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THE ST. LOUIS REPUBLIC.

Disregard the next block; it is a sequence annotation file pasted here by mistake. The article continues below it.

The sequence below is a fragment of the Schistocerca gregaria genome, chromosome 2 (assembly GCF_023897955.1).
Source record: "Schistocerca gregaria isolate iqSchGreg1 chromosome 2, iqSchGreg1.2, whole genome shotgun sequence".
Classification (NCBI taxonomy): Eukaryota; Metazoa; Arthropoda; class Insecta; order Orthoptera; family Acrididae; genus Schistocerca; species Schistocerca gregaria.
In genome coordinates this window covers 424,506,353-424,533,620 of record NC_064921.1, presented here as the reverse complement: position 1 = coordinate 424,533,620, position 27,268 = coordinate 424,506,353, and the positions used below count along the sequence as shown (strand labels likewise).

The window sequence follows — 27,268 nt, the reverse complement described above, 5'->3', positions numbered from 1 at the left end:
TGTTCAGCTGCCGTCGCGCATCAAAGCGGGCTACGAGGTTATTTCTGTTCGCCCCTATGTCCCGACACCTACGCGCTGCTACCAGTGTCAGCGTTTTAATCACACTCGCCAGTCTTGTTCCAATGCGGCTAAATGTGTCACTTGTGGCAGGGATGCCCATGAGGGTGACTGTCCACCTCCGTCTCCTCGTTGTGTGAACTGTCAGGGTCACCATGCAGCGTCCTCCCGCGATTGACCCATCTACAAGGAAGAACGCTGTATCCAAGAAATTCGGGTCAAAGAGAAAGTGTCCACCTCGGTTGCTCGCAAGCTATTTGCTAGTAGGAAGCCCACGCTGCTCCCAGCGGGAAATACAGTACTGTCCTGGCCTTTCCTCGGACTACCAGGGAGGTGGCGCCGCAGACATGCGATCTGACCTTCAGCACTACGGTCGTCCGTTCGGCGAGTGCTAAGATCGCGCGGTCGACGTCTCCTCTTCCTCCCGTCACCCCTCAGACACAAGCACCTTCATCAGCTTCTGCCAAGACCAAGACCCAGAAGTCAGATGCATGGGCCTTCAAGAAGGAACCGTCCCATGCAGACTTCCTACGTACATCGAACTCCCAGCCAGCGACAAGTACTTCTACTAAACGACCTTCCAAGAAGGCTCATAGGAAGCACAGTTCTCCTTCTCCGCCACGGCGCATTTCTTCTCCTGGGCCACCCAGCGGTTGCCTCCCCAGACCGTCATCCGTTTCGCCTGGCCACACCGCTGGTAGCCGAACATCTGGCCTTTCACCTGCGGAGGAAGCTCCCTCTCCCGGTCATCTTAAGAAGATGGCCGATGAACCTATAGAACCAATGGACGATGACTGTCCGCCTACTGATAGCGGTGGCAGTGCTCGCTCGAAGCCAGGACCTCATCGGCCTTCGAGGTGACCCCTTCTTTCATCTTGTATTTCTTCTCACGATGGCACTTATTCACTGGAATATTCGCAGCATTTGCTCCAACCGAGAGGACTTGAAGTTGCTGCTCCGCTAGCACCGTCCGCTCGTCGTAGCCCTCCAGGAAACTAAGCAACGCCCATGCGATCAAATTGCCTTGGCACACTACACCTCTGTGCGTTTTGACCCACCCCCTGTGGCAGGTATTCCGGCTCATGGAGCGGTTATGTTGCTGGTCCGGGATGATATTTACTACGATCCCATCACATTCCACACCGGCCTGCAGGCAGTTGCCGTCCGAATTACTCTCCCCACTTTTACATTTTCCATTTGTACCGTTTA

FESTPARKSUNDAY? See If your picture or pictures of your acquaintances can be found in TbeSunday Republic's la vn groups. CATNVOYATTOWA. Richard Harding Davis Describes an Interesting Ceremony. NINETY-THIRD YEAR. ST. LOUIS, MO., FRIDAY, AUGUST ( In St. Lonls. One Cent. PTf TPVR! -1 Outside St. Loul. Two Cents. JTXVJA-U-i 0n Tpj-inn. Three Cents. 3. 1900. NED WAR ATTLE OF THE ADVANCE CHINA JF i 1 1 Places Herself in Unfriendly Atti tude toy Not Restoring Communication. SECRETARY OF STATE ACTS VIGOROUSLY. Pekin Government Has Admitted It Controls Sit uation and Now It Must Let Powers Hear From Envoys. Washington, Aug. 2. The advance to Fe ltln having; begun, the State Department no longer deems It necessary to remain silent, or suppress the official correspondence, which immidiately preceded the march on the Chinese capital. This correspondence l. of vital importance. The dispatch from this Government to 14 Huns Chans almost bristled with bayonets. The correspondence vas inaugurated by Consul Goodnow at Shanghai, who ent to the United States a, message from Li Hun? Chan?, proposing to deliver up the foreign Ministers if the march on Pekin be aban doned. China's scheme then was under stood, and hor ncency in the assaults upon the foreign Ministers was made known. She admitted in effect that the Ministers were lield as hostages and that tho Chinese Gov ernment bad violated tho most sacred in ternational obligations. The answer sent Vy Secretary Hay was significant. Tho eorrespondenco follows: Telegram sent to the United States Em hassles in Berlin, London. Paris. Home and St. Petersburg, mid to the United States Miniter at Tokio: "Department of State. Washington. Aug". 1. JSJrt. In leply to a suggestion of Li Hung Chang that the Ministers might be sent un der safo escort to Tien-Tsin provided the Powers would engage not to inarch on Pe kin. the Secretary of State replied on tho SOtli of July: " "This Government will not enter Into nny arrangement regarding disposition or treatment of legations without first having free communication with Minister Concer. Responsibility for their protection rests upon the Chinese Government. Power to deliver at Tien-Tin presupposes power to protect, and to open communication. This Is insisted on.' " This message was delivered bq Mr. Good now on the 31st to Viceroy LI. who then in quired whether, "if free communication were established between Ministers and their Governments, it could be arranged that the Powers should not advance on Pe kin pending negotiations." To this Inquiry the following reply was sent on the first of August: "Goodnow. Consul General, Shanghai: I do not think it expedient to submit the prop osition of Earl Li to the other Powers. Free communication with our representatives in Pekin is demanded as a matter of absolute right, and not as a favor. Since the Chinese Government admits that it possesses the power to give communication, it puts Itself in an unfriendly attitude by denying it. No negotiations seem advisable until the Chi- . nrso-Hret Jiall have put the diplomatic rep,- n-suiiiauves oi me i'owets in iuu and ireo communication with the respective govern ments and removed all danger to their lives and liberty. We would urge Earl Li ear nestly to advise the imperial authorities of China to place themsel-es in friendly com munication and co-operation with tho relief expedition. They are assuming a heavy re sponsibility in acting otherwise. (Signed.) "HAT." "You will communicate this information io me -Minister or .foreign Affairs. Criuls Ilns Ilcen Itenclicil. Before the correspondence was given to the public the matter was thoroughly dis cussed at tho Cabinet meeting. It is believed that a. crisis has been reached, and that ADVANCE FORCED BY ANGLO-AMERICANS. Other Commanders Fall in Line Praise From Austria Fifty Missionaries Massacred Kaiser's Latest London, Aug. 3, t:iS a. m The Vienna cor respondent of the Times says: "The Neuc Frcie Press greets the deci sion of the British and American Govern ments to advance to Pekin independently with th, greatest satisfaction. It believes that tho resolution of these two Powers will put an end to the caralysis occasioned by tho unsolved question of the chief command and will inspire the combined forces with fresh life and vigor. It says that when onco the Anglo-American troops assume the offensive the others will follow suit." No word comes this morning regarding tho fortunes of the comparatively small body of troops believed to bo forging their way toward Pekin. The silence probably is duo to diligent censorship, rather than to any lack of developments. A Shanghai tpeclal announces tho receipt of an official telegram from the Tsung Li Yamen asserting that tho Ministers were all well on July 30. Fifty MUsinnurieM 3Ianc;cil. From Shanghai, tho Daily Express has received confirmation of the reported murder of fifty missionaries in tho Province of Shan-SI, with the additional information that eight English women wero dragged out of the mission buildings by a Chinese mob, who beheaded them in the streets of Chu Chou. French troops are reported to have occu pied Meng-Tszc, In tho Province of Yan Nan. Mr. Broderick's statement in the House of Commons yesterday, placing Great Britain on record as unalterably opposed to the par tition of China, is well received by all tho tnornlng- papers, which, for lack of other news, chiefly devote their columns to Doc tor Morrison's remarkable messago to the Times, cabled yesterday to tho United 1 States. Knliier'a Latest Speech. The Berlin correspondent of tho Dally Chronicle, who reports Emperor William's extraordinary sermon of Monday, on board the Hohenzollern. tays that tomo of the most striking sentences attributed to tlia Kaiser are tho following: "Once again Is the heathen spirit of tho Amalekitea being raised In distant Asia, with great power and much cunning. With destruction and murder it will dispute the way to European trade and European culture It will dispute the victorious march of Christian customs and Christian faith. "And again Is heard God's command: Chooso us out men and go out to ficht with Anialek. A hot and hanguinary struggio I has cegun. Already a number of our brethren are over there under fire. Many more aro traveling along hostile coasts. "You :v0 seen them, tho thousands who. the Chinese Government will be compelled to act promptly. Mr. Hay's reply is re garded as preliminary to a formal declara tion of war. If China accepts Sccretary Hay's terms It must be at once, for tho troops are now marching upon Pekin. If she delays, they will bo thundering at the gates of the city. It is not believed here, even if the depart ment should be put in communication with Mr. Conger, that the allied troops will ho stopped. lu fact, it is almost certain that the forward movement will continue. Every message rent out by tho legationera im plored that a leltct forco be hurried for waid. When asked whether tho United States would assume, in tho light of the above cones-pondence, that tho Chinese Gov ernment was directly implicated. Secretary Hay said that China is yet regarded as a fiiendly nation, but the vigor of the dis patches scift by this Government indicates clearly that the crisis in peaceful relations ha? been reached. Tho reply to LI Hung Chang is regarded as the strongest document yet sent forth by Secretary Hay. It I, in efTect. not only a demand, but a threat. It is pointed out that such expressions as "this is insisted on," "is demanded as nn absolute right and not as a favor" and "the Chinese Govern ment puts itself in an unfriendly attitude by denying it, and is assuming a heavy re sponsibility in acting otherwise," arc al most too blunt and straightforward to bo termed diplo-matlc. The reply is regarded with favor by tho department officials. The Cabinet Unani mously approved Secretary Hay's position. Delicate Diplomatic Tank. If the Chinese Government now accepts Hay's terms, however, the United States will bo face to face with one of tho most delicate and momentous diplomatic tasks ever undertaken. It must attempt to re deem its promise to use its good offices in favor of China, and. In the present temper of some of the European Powers, the great est difficulties may be expected to arise In the prosecution of the attc'mpt. It is the confident expectation of the officials here, however, that if the Chinese Government actually and in good faith meets all of the four conditions laid down by the President in his reply to the Chinese Emperor's nppeal for aid, at least a majority of the Powers now reported In China will accept that as a proper base upon which to cease present hostilities and open negotiations for a settlement. The decision of the majority in such cae without doubt would receive the acquiescence of tho minority, else an interminable entanglement might arise. Xe-rrs Channels Closed. In the War Department news channels have been closed and the happenings In China are no longer made public. It is be lieved here that this secrecy will be broken only by the report of a big battle, and that In tho meantime nothing will be given out as to the movement of troops. If there is a fight it will be heralded at once, but any light upon military evolutions leadin- up to the engagement will not be shed through tho department. The secrecy of wai ls on and the air is laden with mystery. Regarding General Chaffee, Secretary Root was dumb to-day. He was importuned to give out any information he had regard ing the onward movement of tho American Heroics. to the call of volunteers to tho front, who will guard the empire, have assembled themselves to battle with victorious ban ners. We who remain at home are bound by other sacred duties. Woe unto us if we remain slothful and sluggish while they are engaged in their difficult and bloody work, and if. from our place of security, we only curiously look on while they wrestlo in bat tle. "Not only should wo mobilize battalions of troops, but we should also, and shall, set in motion an army of trained people to beg and entreat for our brethren that they may strike into the wild chaos with sword in hand. May they strike for our most sacred possessions. We would pray that God the Lord may make heroes of our men and lead those heroes to victory, and that then, with laurels on their helmets and or ders on their breasts, he may lead them home to the land of their fathers. "Our fight will not be finished in one day: but let not our hands grow weary or sink until victors- is secured. Let our prayers be as a wall of fire around the .camp of our brethren. Eternity will reveal the ful fillment of an old promise 'Call upon me In trouble, and I will deliver thee.' Therefore, pray continuously." MESSAGE FROM CONGER. SPECIAL BY CABLE. Tien-Tsin, July 27, via Che-Foo, Wednes day, Aug. 1. (Copyright, 1300, by the New York Herald Company.) A messenger who left Pekin on tho 21st arrived to-day with messages from several of the Ministers. United States Minister Conger sends tho following dispatch to Consul Ragsdale: "We have been besieged in the Urltlsh Legation for five weeks under a continual fire of the Chinese troops, but since the ICth, by agreement, there has been no fir ing. Fifty marines of all nationalities have been killed and more wounded. "We have provisions for several weeks, but little ammunition. If they continue to shell us as they have done we cannot hold out long, and a complete massacre will lol low. Wo hope relief can come soon. Glad to hear of tho victory at Tien-Tsin." The gist of the other messages is that the missionaries are uninjured, but that the missions are destroyed. The customs staff and their families aro uninjured. The foreigneis hold Legation street from the French to tho American legations on the north All are working at barricades and trenches and fighting and are nearly worn out. The Chinese seem to be short or ammunition. The American marines have fought llko tigers against fearful odds, and only Chlnose cowardice haa prevented the vg 4 M 111'NC: CHANG VAItS POWKHS MIT TO ADVANCE. SPECIAL. BY CABLE. 4 Shanghai. Aug. 2.-(Copyright, 190. by W. R. Hearst.) Your correspond- cut was entertained at tea la-t evening by Li Hung Chang, lie dc- clared that In spile of the advance by the allied troops on Pekin lie 4 would "stand by his orders" to act as peacemaker. "At whose request have you left Canton?" was as-ked. "At the Emperor's request," the Viceroy responded. "Do you apprehend any danger to the Minister from Tung Full Slang's 4 troops?" "There Is something In thK" the Viceroy replied with emphasis. "It is better that tho allied troops do not attempt to enter Pekin at present." "What is the last date of any com- munlcatlon you have received from 4 Pekin?" . "On July r.0 I received a telegram announcing the safety of the Mm- istcrs." . & "Have you memorialized the throne that you would be unsuccessful as a O peacemaker unless steps were taken to suppress the lioxers. and place the Ministers in communication with their respective Governments?" "Yes. and 1 intend standing by the. original orders to act as a peace- maker." "When do you hopo to open nego- tlatlons for a peaceable settlement?" "I cannot say, but I hope very shortly to leave for tho North as soon as possible." V Li Hung Chang expressed his pri- vato opinion that the lives of tho Ministers, and especially the Ameri- cans, were safo. He added: V "Theio is no need for a continuauco of tho American expedition to North China. To stop it will not only bo economic, but save the expedition unnecessary hardships, sufferings and loss of life in the poor, devastated districts." 1 General, but ho would say nothing. He said that in due tlmo every detail of the cam paign, now begun, would bo mado public. If ho received a cablegram that he could give to tho public, he would do so, but that all reports of the advunco of troops are withheld for the present. POWERS -OT IIAUMOMOI'S. ItKPUltLIC SPECIAL. Washington, Aug. 2. There aro evidences that tho Powers are not nil working to gether as harmoniously as could bo wished In tho Chinese matter. Practically every one of them, except tho United States, is looking forward to the time of final settle ment and is anxious to take the course that will secure it tfie most advantage at that time. A high ofilcial of tho Government, review ing tho attitude of the several Powers this evening, said that Russia and Germany were apprehensive that they might not se cure any additional territory or extension of spheres of Influence in the final settlement: Great Britain was fearful that she might not be able to retain control of her present sphere of influence; France proposed to stand by her ally, Russia, and Japan was fearing that unless she got in ahead of the other Powers, she might lose her present in fluential position in Oriental affairs. There are evidences of much Jealousy among tho Powers as a result of these con flicting interests. There are no negotiations now In progress between all the Powers, be yond some correspondence regarding tho progress of the international troops. The question of the future of China and the form of government that will be insisted upon after the international troops have taken Pekin, has not yet been taken up. This difficult problem doubtless will bo the subject of an international congress, and; pending a decision, it is probable that tho military occupation of Pekin will continue. ! H IIEART-REXDIMJ LETTER $ FROM I'EICIX LEGATION. London, Aug. 3. The Tien-Tsin enr- respondent of the Stantiard says: "A heartrending letter has been re- ceived from the Japanese Legation, dated July 22, stating that the cas- ualtles number CO per cent; that only twenty-five cartridges per man are left, with sufficient food for five days, and that It is feared tho legation will 4 succumb within a week." hordes of savages from massacring all the foreigners. MINISTERS' CONDITION. SPECIAL BY CABLE. London, Aug. 2.-(Copyright, im. by the New York Herald Company.) A special dispatch to the Dally Mall, dated Shang hai, Thursday, says: "An official telegram from the Tsunc Li Yamen, dated Monday, states that the Ministers in Pekin were all well on that date. "Friendly Intercourse, it is added, is now being carried on between the foreigners and the Chinese Government." YANG LU'S DEMAND. St. Petersburg, Aug. 2. The Chineiie Min ister, Yang Lu, on behalf of the other Chi nese Ministers at European capitals, has cabled the Governor of Shangtung. a de mand that the members of the legations be permitted free telegraphic communica tion with the Governments, and be sent to Tien-Tsin under a Chinese escort. SOUTHERN CHINA RESTLESS. London, Aug. 2. Telegrams from Hong Kong and Shanghai indicate that restless ness is increasing lu Southern China. The German mission at Namon has b'icn de stroyed, nnd the native city of Wu-Chow is no longer considered safe for foreigners. At the Bogue Forts target practice is going on. At Canton the authorities are enlisting recruits at $0 a month, twice the usual pay. Proclamations sent to the recruiting sta tions threaten officers who defraud tho troops. A third brignde was ordered to China from India to-day. It corsists of four na tive regiments, about 6,000 men. NO REPLY FROM PEKIN. France Unable to Hear From Min ister Pichou. Paris, Aug. 2. The French Consul Gen eral at Shanghai telegraphs as follows: "Li Hung Chang has stated to the United States Consul that tho Ministers will be put In communication with their respective Gov ernments If the allies arrest their march on Pekin. "Chang is yet unable to secure a reply to the message, in his care, to M. Plchon (the French Minister in Pekin), ns the Tsung Li Yamen will not consent to the forwarding of cipher messages for the Ministers. "It is asserted that the foreigners within tho Imperial City and the consular corps have decided to intrust the defense of the concessions to tho international naval forces." ii i,W!"'''tf !', !', '' ;.'l 'i. . " I I i U"".A "U.ihii! ;'l' "ill'l i "J " 7 81 t, JOIIXJJUI7L: "YOUR SOUI' SAjIMY." UNCLE SAM: "YVA AX I) OF ICE FLOATS' AKOUXJ) IX JOIfXXlE.'' RUSSIANS ARE' FIGHTING HARD. Repel Chinese at Tash- ischao and Slaughter Them. STORM A FORTRESS. Admiral Alexieff Is Summoned to New- Chwang. SPECIAL BY CABLE. New-Chwang. via Che-Foo. Wednesday, Aug. 1. (Copyright, 1900, by the New York Herald Company.) Russians are guarding the barricades. The situation is grave. They have landed re-enforcements to the number of 1,000 men. Tho Chinese bombarded Tashisehao, but were repulsed with great slaughter. ADMIRAL ALEXIEF'S MISSION. Shanghai, Wednesday,- Aug. 1. Admiral Alexieff has gone -to Ncw-Chwang, where the position of the Russians is regarded as ssrious. CHINESE FORTRESS STORMED. St. Petersburg, Aug. 2. General Grotle kolf, under date of Wednesday, August 1, telegraph"? as follows: "The Chinese fortress at Hung-Hun was stormed by General AJgusvoff, July 30, thus relieving tho posts of Novokljevskoje and Postja, threatened by tho Hung-Hun gar rison. Many guns were taken. The Rus sian loss was two officers and six men killed and four men wounded. A communique in tho Official Messenger says: "Information concerning the march of events in China shows the absolute power lessness of the Pekin Government against the rebels. "The Chinese Emperor's message to tho Czar, dated July 3, substantially in the same terms as those to President McKinley, President Luubet and Queen Victoria, elicited a reply from the Czar expressing grief over the disorders in China. The ab sence of news from Pekin as to the fate of tho Russian and other Ministers renders mediation difficult. Russian efforts will be directed to the restoration of order In China. Russia Is willing to aid the Emperor In this respect." SEYMOUR GOES TO NANKIN. lie Is an Unwelcome Visitor, but Insists on Seeing Viceroy. Shanghai, Aug. 1. Admiral Seymour, on board the British dispatch boat Alacrity, staited for Nankin to-day to consult with Liu Kuy Yi, Viceroy of Nankirt. Admiral Seymour wired the Viceroy of his Intended visit, and Liu Kuy Yi replied: "I am unwell and cannot see you." Admiral Seymour insisted upon making the vl"it, and the Viceroy responded by wire: "t am instructing a warship to proceed down the river to escort tho Alacrity to Nankin, in case of misunderstanding in pass.ng the foits." MINISTER WU DENIES. Did Xot Assure China of America's Friendship. Washington, Aug. 2. The Chinese Min ister had just read the dispatch of Doctor Morrison, from Pekin to the London Times, when he was seen by a representative of tho Associated Press this morning. Mr. Wu who all along has maintained an optimistic tone as to tho trend of events in China, seemed more distressed by yesterday's de velopments than at any time since the Chi nese trouble began. He said: "Of course. I do not know this corre spondent, and I cannot toll what his sofirces of information are. They certainly are not official utterances. He evidently has been under siege In the British Legation for a month and is naturally irritated so that his utterances probably are biased, and he is inclined to believe the worst of the im perial authorities, I see that he makes the direct statement that I have telegraphed my Government that the United States would "sladly assist the Chinese authori ties." This is untrue and it is unfair to me. 1 have telegraphed nothing direct to my Government beyond forwarding tho President's reply to the request of the Chi nese Government for mediation. Every one knows what that is. The statement that I have led my Government to expect help from the United States is most unfair to me. It looks as though I had not been deal ing candidly. As a matter of fact, I have been doing my utmost to deal honestly with both sides, and as a loyal subject I have tried to point out the best course to my home Government. In my communi cations with the Viceroys and high offi cials with whom I have been in correspond ence I have urged that the Ministers be put in free communication with their Gov ernments. I havo only had two direct com munications with my Government since tho first trouble occurred, which shows that di rect communication is not easy." It may be stated on good authority that the State Department, whatever may be its opinion of the Imperial Government of China, has had no reason to change Its -- ,"' --S. IS BLOODY, ltLOOMLV HOT, T DOXT NOTICE AXY CLIUNKS YOL'I! COXSUMMY, EITIIEU, B I THEY ESCAPED FROM PEKIN. SPECIAL BY CABLE. Troitzkosawblc, Tnuisbaiwalia, Siberia, Au'. 2 (Copyright, 1000, by W. It. Iluarst.) Seven American missionaries from Pekin, -with their families, have arriveil here. They escaped from Pekin and were chased across the sand and mountains of the Gobi Desert for J -J00 miles, suffering fearful tortures from the hot band, exposure and lack of food and water. The Russian Governor of Trans- baiwaiia sent out 500 Cossacks, who galloped south 400 miles into the desert nnd rescued them. The cavalry gave them food and shelter and brought them to Troitz- kasawsk, where they are receiving care at the hands of the autnori- ties. , Thousands of Christians have '. J been massacred, they report, and thousands more will die at the l hands of the Boxers, unless the ', Powers send large re-enforcements. ; The Chinese troops have been or- ! derod to kill all Christians and ', burn all their property. Foreigners in Mongolia are all ' safe. All is (juiet there. 1 ! opinion as to the sincerity and good inten tions of the Chinese Minister here, and the department is continuing to dual with him in entire confidence despite the peremptory tono of the latest message addressed by Secretary Hay through him to the Chinese Government. Regarding the possibility of violence be ing renewed against the Pekin legations In case the march of the international col umn on tho capital was not arrested, Mr. Wu declined to talk. He said that it was impossible to judge of the situation from this distance, but it was evident from his tone that ho was exceedingly anxious as to the outcome. THE WORST APPREHENDED. Iiebellion Against Whites Extends to the Xing-Po District. London, Aug. 2. Tho Chinese Inland Mission received the following cablegram from the Reverend F. W. Stevenson to-day: "Shanghai. July 31. Probably Misses King, Burton and Rasmur-in and Mrs. Cunnells have been murdered at Ho-Shan, Province of Shan-Si. There ! a local rebellion in the Ning-Po district, ai.d the worst is appre hended for all the workers, who aro two married couples and four single ladles." CANAL CONCESSION GRANTED. Nicaragua's Action May Embarrass the United States. Managua, Nicaragua, via Galveston, Tex., Aug. 2. The Nicaraguan Congress convened last evening, nnd was personally addressed by President Zelaya. He announced the ter mination of the conceslson to the Maritime Canal Company, and formally proclaimed the existence of the Eyre-Cragin Canal con cession, He also emphasized the Govern ment's programme for extending the nation al railroad. WASHINGTON NOT SURPRISED. Washington, Aug. 2. President Zelaya'9 announcement proclaiming the existence of the Cragin-Eyre canal concession in Nicar agua occasioned no marked surprise here, an such a proceeding was looked for, in view of the action of the native Government in entering Into an arrangement with that syndicate. At the same time the action of the Nicaraguan Government is a matter of regret in official circles, it being desired the statusi quo should be maintained for a timo at least. Eminent lawyers were of the opinion that the Maritime Canal Company was entitled to a prolongation of Its con tract in view of the peculiar conditions ex isting and felt that the proposition to per mit Nicaragua only to arbitrate the con flicting questions involved was not a fair one. Ofilciuls of the State Department say that no action has been taken by this Govern ment orf the matter in dispute, the United States having no direct Interest in the af fairs of cither corporation. They refuse to discuss the probabilities of the future, but it seems likely that if anything is done to ward the adjustment of the conflicting in terests of the two corporations it will as sume shape after some definite action by Congress on tho question of tho construc tion of the canal. Twenty Thousand Allies Engage Equal Number of Chinese at Yung-Taun. NORTH AND SOUTH They Will Re-enforce Imperial Army Opposing International Column Result of Con flict Not Known. SPKCIAL- BY CABLE. Shanghai, Aug. L (Copyright, 1000, by W. It. HearsO A big battle i re ported in progress between the Pekin relief column and the Chinese army near Yang-Tsun, eighteen miles north of Tien-Tsin. A Chinese army of 1:0,000 men is masked at Yang-T.-un. The Chinese were located by Japanese scouts. The relief column consists of a force of '20,000 men, with 170 gun-. They ex pect to enter the city n Pekin about August V-. A second column of Japanese troops is advancing on Pekin from the northeast. The Chinese are concentrating at Lang-Fang and Tung-Chow. OPPOSED BY 50,000 TRAINED CHINESE. St. Petersburg, Aug. 2. Advices received by the Kussian general staff from Tien-Tsin estimate that there are ."iO.OOO trained Chinese troops in Pekin, In addition to a large force of Boxers, whose sticngth is not yet broken. lu the opinion of the general staff to march on Pekin before the end of tho rainy season would be risky, the climate being changeable. EUROPEAN ARMIES MAY BE FLANKED. SPECLVL BY CABLE. London, Friday, Aug. I!. (Copyright, lilOo, by the New York Herald Com pany.) A special dispatch to the Daily Telegraph, dated Shanghai, "Wednesday, fcays: "Trustworthy information reaches me that Chinese troops are steadily ad vancing northward from the Yang-Tse Valley and also from the north toward the south, and may attack and Hank the European armies." INFLUENCED BY WASHINGTON ORDER. London, Aug. 8. According to the Daily Express cablegrams from Che-Foo announce that the Imperial Chinese troops, advancing to oppose the relief force, have completely wiped out a Christian town near Pekin, killing five for eign priests and 10,000 native Christians. General Gaselee so says this correspondent was strongly opposed to an immediate advance, but he was overruled by the other commanders and in- fluenced by Washington's order to General Chaffee to "proceed without an in stant's delay." TWO FOREIGN REPUBLIC SPECIAL. Washington, Aug. 2. It would not be sur prising to well-informed military experts here should the Chinese army, which pro poses to dispute the advance of the allied troops upon Pekin, be caught between two fires. Because of the lnadvlsabllity of per mitting information relative to the move ments of troops to reach the Chinese, the authorities hesitate to discuss the plan of campaign thnt has been adopted, though un doubtedly they have been made acquaint ed with at least some of its features. In fact, it is stated by the officials that tho situation in China justifies them In resuming the reserve thrown off when the war with Spain closed. Secretary Root asserted late this evening that he had not been advised that the al lies had started for Pekin, nor in diplomat ic circles Is it believed that the main army has commenced to march. The operations which have thus far taken place are be lieved to be confined to the advance guard, which Is expected to establish a base a short distance from Tien-Tsin. When the main body has come up with the advance guard the latter will again be sent forward. In this way the troops will be operating from a base close at hand. No surprise would be expressed by the of ficials should a column of the allies be re ported as having left Sh3n-Hai-Kwan. This port 13 on the same parallel of latitude as Pekin. There is a good road leading to Pekin from Shan-IIai-Kwan, and the col umn following it could operate with that leaving Tien-Tsin. No American troops have gone to Shan-Hal-Kwan, but it was recently reported that a strong body of Japanese had been sent there. It is expected by the officials that tho Chinese troops will make an effort to stop the allies a short distance from Tien-Tsin and victory by the foreign troops probably wlll cause the Chinese to determine not to make a further stand in forco except be hind tho walls of Pekin. It has been noted by the military experts that the Chinese are reported to have dammed the Pei-Ho River. It is expected that when the allies commence their march tho dam will be broken and the lowlands flooded. A prominent foreign diplomat, ac quainted with the character of the coun try about Tien-Tsin, said to-day that if such an net were committed the only ef fect would be to make the transportation more difficult, and thus Impede the march of the troops. War Department officials imit that at this moment transportation is a most serious problem, and General Mac Arthur will be depended upon to relieve tho need of General Chaffee in this tespect. Tho disposition In official circles seems to be to believe that the administration of an other defeat to the Chinese forces outside of Tien-Tsin will mean the collapse of or ganized opposition. It was pointed out to day that the Chinese have made every dip lomatic effort to stop the advance of the ut iles, and these efforts could only havo been caused by apprehension that Pekin would suffer as Tien-Tsin hud. It Is ultogether likely that a strong war party exists in Pe kin, but the defeat of the Chinese troops by the expedition sent to the relief of Pe kin will, in the view of officials here, un doubtedly cause an ascension of the peace party in influence. FEAR OK TREACHERY. SPECIAL BY CABLE. London, Friday, Aug. 3. (Copyright. 1900, by the New York Herald Company.) These advices from its special correspondent are published by the Daily Mail: "Shanghai, Wednesday A courier who left Pekin on July a explains the greaj; dan ger of treachery on the part of the Chinese. They were strengthening the barricades around the legations and placing artillery on the wall3 of the imperial city command ing the legations. If they delivered an other attack the Europeans could hardly expect to hold out, since their ammunition was almost exhausted. "The Chinese in Pskin are kept Informed of the weakness of the foreign forces now gathering at the coust by the" Shanghai officials. If the Pekin reports are correct, Europeans there are by no means out oS danger, for, should the defeated Chinese forces, after an encounter with the relief force, fall back on Pekin, it is very proba ble that they would wreak vengeance on the practically defenseless foreigners." BUILDING ARMORED TRAINS. London, Aug. 2. A news agency dispatch from Tien-Tsin. July 23, reports that Lieu tenant General Llnowltch has succeeded Alexieff in command of the Russian forces there. The Russians. th dispatch addi, ar CHINA RUSH TROOPS. ARMIES MOYE. constructing armored trains in the Tien Tsin shops, and intend reconstructing tha railway a3 fast as the column advances toward Pekin. PROFFERED FINANCIAL AID. Groa't Britain Wanted to Helo Japau British' Cabinet Views. London. Aug. 2. In Parliament to-day. while giving the daily record of steps tho Government had taken with a. view to res cuing the Pekin legations. Mr. Broderlck stntwl that on July 6 the Government prof fered financial assistance to Japan with tha special object of relieving the legations. The Government, he said, would press for ward by every means In "their power to tha relief of the legations. In the Yang-tsa ."phere British ship1 and forces would assist the Viceroys, but must limit their under takings to the defense of Shanghai. Tha Government had thought It wise to order a. third brigade from India, in readiness foe possible emergencies. The Cabinet, ilr. Broderlck said, was com pletely unanimous against partition oC China, which would be fraught with infinite danger, and the Government had no reason to believe they were at variance with any o'f the European Powers in that respect. Further, the Government would do nothing to tot up anything but a Chinese adminis tration in China. The Government had not in contemplation the Idea of organizing: tha Chinese army under foreign officers. What form the Indemnity should take must bo left for future consideration. Ilr. Broderlck; thought it was a time when the less said, the better. Great changes might result from the recent calamitous events, but he hoped tho European Powers would discover soma foundation upon which to build up a Chi nese Government, which would Insure civil izing rule to a population forming one-third of the human race. LEADING TOPICS -is - TO-DAY'S REPUBLIC For 3Hnoiirl anil Illinois Generally fair I'rldiiy unit Saturday; Jfresb Montherly ivinils. For Arknnins Generally fair Frl day and Saturday; aonthcrly -rvlnda. 1. First Great Battle of the Advance. Russians Fighting Hard. China Warned War Is Near. 2. Taylor's Orders to His Forces. Amendment Wins In North Carolina. Substitutes In Camp. 3. Attempted to Kill the Shah of Persia. i. Race Track Results. Baseball Scores. Sporting News. 5. She Made Two Attempts at Suicide. Once a Millionaire, Now a Marine. Claim a Slice or Philadelphia, City News in Brief. C. Editorial. Missouri Republicans Iack Funds. Clash With Troops Over Tundra Claim. Jester Will Resume Pulpit In Oklahoma Weddings and Personal Notes. 7."Bryan Will Not Speak In August. Mrs. Buckley on the Stand. 8. Republic Want Ads. 9. New Corporations. Transfers of Realty. The Railroads. Government Weather Report. . 10. Grain and Provisions. 11. Financial News. River Telegrams. 12. William Cuddy's Disastrous Dream. Tale of a Voodoo Amulet. Suburban Cars Blockaded by a Housfc Design for Confederate Monument. Texas After tha Trusts. Saengerbund to Meet. 4-i r3J i a-'.! ', w ''iViJ'W'. ? 4g.?'--'-Sg-Mtaajia